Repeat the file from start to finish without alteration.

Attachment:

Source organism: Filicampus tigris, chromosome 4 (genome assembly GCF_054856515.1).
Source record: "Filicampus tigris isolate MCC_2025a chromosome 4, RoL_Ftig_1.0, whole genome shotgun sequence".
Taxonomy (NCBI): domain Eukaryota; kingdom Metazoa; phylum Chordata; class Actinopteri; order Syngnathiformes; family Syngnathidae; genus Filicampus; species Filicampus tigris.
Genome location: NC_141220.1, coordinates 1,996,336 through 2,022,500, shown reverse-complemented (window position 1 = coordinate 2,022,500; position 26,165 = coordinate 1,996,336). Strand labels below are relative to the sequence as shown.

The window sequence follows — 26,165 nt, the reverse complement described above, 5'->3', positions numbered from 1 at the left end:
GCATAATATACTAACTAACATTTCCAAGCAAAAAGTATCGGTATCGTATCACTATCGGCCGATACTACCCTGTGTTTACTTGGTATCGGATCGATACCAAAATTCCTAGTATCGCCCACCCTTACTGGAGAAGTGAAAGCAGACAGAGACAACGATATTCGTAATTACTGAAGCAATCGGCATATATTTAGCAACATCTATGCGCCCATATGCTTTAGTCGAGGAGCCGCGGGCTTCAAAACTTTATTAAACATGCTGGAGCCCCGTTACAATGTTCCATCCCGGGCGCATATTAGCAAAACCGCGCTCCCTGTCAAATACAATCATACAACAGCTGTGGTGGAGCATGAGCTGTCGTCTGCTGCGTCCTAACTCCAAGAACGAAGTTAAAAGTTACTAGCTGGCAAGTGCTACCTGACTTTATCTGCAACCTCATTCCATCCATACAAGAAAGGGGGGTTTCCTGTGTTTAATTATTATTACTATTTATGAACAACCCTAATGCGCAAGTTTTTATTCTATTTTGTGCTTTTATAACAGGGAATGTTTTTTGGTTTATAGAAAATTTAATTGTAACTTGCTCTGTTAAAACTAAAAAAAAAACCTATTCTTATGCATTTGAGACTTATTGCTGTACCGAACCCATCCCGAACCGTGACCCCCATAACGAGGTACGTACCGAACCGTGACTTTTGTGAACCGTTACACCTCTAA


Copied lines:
Source organism: Filicampus tigris, chromosome 4 (genome assembly GCF_054856515.1).
Source record: "Filicampus tigris isolate MCC_2025a chromosome 4, RoL_Ftig_1.0, whole genome shotgun sequence".
Taxonomy (NCBI): domain Eukaryota; kingdom Metazoa; phylum Chordata; class Actinopteri; order Syngnathiformes; family Syngnathidae; genus Filicampus; species Filicampus tigris.
Genome location: NC_141220.1, coordinates 1,996,336 through 2,022,500, shown reverse-complemented (window position 1 = coordinate 2,022,500; position 26,165 = coordinate 1,996,336). Strand labels below are relative to the sequence as shown.

The window sequence follows — 26,165 nt, the reverse complement described above, 5'->3', positions numbered from 1 at the left end:
GCATAATATACTAACTAACATTTCCAAGCAAAAAGTATCGGTATCGTATCACTATCGGCCGATACTACCCTGTGTTTACTTGGTATCGGATCGATACCAAAATTCCTAGTATCGCCCACCCTTACTGGAGAAGTGAAAGCAGACAGAGACAACGATATTCGTAATTACTGAAGCAATCGGCATATATTTAGCAACATCTATGCGCCCATATGCTTTAGTCGAGGAGCCGCGGGCTTCAAAACTTTATTAAACATGCTGGAGCCCCGTTACAATGTTCCATCCCGGGCGCATATTAGCAAAACCGCGCTCCCTGTCAAATACAATCATACAACAGCTGTGGTGGAGCATGAGCTGTCGTCTGCTGCGTCCTAACTCCAAGAACGAAGTTAAAAGTTACTAGCTGGCAAGTGCTACCTGACTTTATCTGCAACCTCATTCCATCCATACAAGAAAGGGGGGTTTCCTGTGTTTAATTATTATTACTATTTATGAACAACCCTAATGCGCAAGTTTTTATTCTATTTTGTGCTTTTATAACAGGGAATGTTTTTTGGTTTATAGAAAATTTAATTGTAACTTGCTCTGTTAAAACTAAAAAAAAAACCTATTCTTATGCATTTGAGACTTATTGCTGTACCGAACCCATCCCGAACCGTGACCCCCATAACGAGGTACGTACCGAACCGTGACTTTTGTGAACCGTTACACCTCTAA